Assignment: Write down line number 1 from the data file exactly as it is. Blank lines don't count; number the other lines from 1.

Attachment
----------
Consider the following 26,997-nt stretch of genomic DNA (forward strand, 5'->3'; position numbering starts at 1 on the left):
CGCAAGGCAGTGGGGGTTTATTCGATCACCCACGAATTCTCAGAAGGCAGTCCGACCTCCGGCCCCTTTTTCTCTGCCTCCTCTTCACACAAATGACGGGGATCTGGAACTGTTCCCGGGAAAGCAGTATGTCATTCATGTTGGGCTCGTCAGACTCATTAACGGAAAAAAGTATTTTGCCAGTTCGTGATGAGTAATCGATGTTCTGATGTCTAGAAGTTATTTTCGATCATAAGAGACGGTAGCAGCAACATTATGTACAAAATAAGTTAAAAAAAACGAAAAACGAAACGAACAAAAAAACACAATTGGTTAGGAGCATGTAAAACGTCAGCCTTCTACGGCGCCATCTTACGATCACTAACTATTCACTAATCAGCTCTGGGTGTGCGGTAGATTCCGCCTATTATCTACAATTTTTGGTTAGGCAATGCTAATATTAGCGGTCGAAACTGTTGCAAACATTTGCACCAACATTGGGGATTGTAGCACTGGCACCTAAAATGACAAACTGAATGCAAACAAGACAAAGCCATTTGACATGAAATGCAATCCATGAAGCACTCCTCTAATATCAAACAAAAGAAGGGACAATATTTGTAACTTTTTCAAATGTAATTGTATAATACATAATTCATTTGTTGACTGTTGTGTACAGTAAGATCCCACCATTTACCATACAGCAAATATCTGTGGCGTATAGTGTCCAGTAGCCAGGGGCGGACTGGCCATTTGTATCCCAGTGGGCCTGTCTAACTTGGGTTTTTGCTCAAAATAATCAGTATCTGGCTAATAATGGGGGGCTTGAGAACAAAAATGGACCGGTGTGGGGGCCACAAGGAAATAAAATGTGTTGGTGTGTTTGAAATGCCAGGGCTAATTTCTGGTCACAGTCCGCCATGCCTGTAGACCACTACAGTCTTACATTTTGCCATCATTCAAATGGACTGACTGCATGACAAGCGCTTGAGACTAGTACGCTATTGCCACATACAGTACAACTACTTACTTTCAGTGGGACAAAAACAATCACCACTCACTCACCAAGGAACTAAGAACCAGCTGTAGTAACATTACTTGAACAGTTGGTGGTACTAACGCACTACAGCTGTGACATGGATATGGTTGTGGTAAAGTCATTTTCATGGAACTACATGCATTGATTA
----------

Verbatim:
Consider the following 26,997-nt stretch of genomic DNA (forward strand, 5'->3'; position numbering starts at 1 on the left):